The Constitution: on Being a Citizen and Person

Governments have a rule they like to enforce. Defining the standards for citizenship is fundamental to the organization of society. The State has emerged as the final arbitrator for disputes, especially conflicts between the ‘person’, and the government. But is any person a citizen? The wording within the U.S. Constitution on this topic is clear and indisputable.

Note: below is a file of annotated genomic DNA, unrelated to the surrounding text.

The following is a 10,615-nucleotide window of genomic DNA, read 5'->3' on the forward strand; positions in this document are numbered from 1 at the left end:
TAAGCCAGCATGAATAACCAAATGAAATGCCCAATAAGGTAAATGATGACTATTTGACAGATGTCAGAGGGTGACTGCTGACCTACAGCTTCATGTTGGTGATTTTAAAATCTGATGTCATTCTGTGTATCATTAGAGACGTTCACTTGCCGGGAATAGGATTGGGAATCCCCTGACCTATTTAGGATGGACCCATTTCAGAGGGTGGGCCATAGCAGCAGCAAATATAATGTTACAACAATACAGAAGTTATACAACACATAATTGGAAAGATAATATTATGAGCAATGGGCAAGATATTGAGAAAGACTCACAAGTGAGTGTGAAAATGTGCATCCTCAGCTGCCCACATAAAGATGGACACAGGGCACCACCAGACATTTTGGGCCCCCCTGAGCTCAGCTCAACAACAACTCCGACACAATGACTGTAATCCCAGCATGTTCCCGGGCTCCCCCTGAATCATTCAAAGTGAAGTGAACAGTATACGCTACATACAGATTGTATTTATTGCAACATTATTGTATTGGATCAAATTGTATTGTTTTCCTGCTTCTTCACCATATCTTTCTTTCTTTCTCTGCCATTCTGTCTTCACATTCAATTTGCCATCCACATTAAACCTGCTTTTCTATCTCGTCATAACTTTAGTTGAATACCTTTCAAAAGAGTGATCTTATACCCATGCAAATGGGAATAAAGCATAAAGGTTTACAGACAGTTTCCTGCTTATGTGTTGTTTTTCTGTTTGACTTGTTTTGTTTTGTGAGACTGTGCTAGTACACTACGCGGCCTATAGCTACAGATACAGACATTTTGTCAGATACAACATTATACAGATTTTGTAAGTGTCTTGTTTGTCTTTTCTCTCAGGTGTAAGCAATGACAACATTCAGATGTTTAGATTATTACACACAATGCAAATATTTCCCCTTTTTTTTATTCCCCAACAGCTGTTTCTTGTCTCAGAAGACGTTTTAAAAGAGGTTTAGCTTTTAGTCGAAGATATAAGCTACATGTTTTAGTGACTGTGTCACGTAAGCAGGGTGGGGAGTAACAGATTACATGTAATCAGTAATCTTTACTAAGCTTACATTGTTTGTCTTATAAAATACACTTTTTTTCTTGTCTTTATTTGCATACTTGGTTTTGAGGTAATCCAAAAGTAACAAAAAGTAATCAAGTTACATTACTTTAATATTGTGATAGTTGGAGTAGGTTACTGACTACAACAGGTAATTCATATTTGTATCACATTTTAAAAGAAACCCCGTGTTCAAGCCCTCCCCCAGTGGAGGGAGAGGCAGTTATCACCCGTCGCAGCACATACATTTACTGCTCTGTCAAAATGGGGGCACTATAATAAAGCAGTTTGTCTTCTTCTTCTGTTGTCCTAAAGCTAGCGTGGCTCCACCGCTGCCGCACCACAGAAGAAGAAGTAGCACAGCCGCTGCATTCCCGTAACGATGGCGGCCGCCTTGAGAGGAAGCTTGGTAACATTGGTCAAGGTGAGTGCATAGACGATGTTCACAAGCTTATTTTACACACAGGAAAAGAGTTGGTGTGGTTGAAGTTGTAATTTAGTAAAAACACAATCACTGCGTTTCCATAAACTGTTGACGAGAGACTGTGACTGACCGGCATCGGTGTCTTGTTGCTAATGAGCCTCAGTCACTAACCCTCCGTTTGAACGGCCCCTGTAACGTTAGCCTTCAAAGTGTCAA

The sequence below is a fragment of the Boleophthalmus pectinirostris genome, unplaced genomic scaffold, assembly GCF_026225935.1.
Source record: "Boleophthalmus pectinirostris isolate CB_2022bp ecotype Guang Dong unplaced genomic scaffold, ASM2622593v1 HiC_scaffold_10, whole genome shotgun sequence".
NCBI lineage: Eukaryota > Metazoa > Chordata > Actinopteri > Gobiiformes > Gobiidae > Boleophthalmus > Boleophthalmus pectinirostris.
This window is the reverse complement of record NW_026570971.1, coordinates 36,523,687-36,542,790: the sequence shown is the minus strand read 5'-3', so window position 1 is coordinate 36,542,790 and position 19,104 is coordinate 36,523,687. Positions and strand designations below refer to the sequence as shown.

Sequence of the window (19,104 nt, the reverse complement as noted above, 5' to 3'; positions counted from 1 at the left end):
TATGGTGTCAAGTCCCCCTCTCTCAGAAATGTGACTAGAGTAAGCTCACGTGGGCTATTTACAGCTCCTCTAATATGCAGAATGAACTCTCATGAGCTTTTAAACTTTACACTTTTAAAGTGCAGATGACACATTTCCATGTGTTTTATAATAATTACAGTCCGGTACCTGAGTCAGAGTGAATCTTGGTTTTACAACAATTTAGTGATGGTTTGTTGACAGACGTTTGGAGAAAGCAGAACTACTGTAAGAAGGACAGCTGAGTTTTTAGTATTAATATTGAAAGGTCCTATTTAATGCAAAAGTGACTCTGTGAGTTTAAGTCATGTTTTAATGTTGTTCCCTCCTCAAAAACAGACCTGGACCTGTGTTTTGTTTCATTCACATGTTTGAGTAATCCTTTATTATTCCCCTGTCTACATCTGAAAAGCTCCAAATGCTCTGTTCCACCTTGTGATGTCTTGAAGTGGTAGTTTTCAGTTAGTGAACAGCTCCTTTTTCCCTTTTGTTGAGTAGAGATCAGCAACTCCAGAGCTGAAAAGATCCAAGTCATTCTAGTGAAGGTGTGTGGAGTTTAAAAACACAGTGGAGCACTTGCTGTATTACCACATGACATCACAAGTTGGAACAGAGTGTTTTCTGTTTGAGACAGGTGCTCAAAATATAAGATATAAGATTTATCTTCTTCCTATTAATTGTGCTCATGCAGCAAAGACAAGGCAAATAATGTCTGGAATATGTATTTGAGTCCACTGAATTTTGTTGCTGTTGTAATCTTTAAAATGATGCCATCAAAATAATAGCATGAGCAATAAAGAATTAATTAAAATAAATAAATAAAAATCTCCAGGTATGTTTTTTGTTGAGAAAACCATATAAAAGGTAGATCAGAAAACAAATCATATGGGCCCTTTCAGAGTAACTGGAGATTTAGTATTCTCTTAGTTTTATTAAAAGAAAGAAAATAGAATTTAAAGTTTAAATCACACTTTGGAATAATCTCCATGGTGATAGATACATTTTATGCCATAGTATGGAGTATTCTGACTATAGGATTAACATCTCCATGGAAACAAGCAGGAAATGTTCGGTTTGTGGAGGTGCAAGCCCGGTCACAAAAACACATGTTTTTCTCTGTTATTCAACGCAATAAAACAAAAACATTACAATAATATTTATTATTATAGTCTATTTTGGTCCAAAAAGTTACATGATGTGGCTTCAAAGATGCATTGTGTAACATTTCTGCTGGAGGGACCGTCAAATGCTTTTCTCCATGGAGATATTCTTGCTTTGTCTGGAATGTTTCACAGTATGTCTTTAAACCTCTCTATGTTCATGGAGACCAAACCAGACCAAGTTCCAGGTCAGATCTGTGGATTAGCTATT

Amendment IV: Section 1 – “All persons born or naturalized in the United States, and subject to the jurisdiction thereof, are citizens of the United States and of the state wherein they reside.” From the outset, it should be obvious that persons who were not born and have not completed the naturalization process, are not considered to be a citizen. When arguments are offered up that the Constitution defines a person to include both natural and artificial persons, the courts have departed from the original meaning, and have greatly expanded their interpretation.


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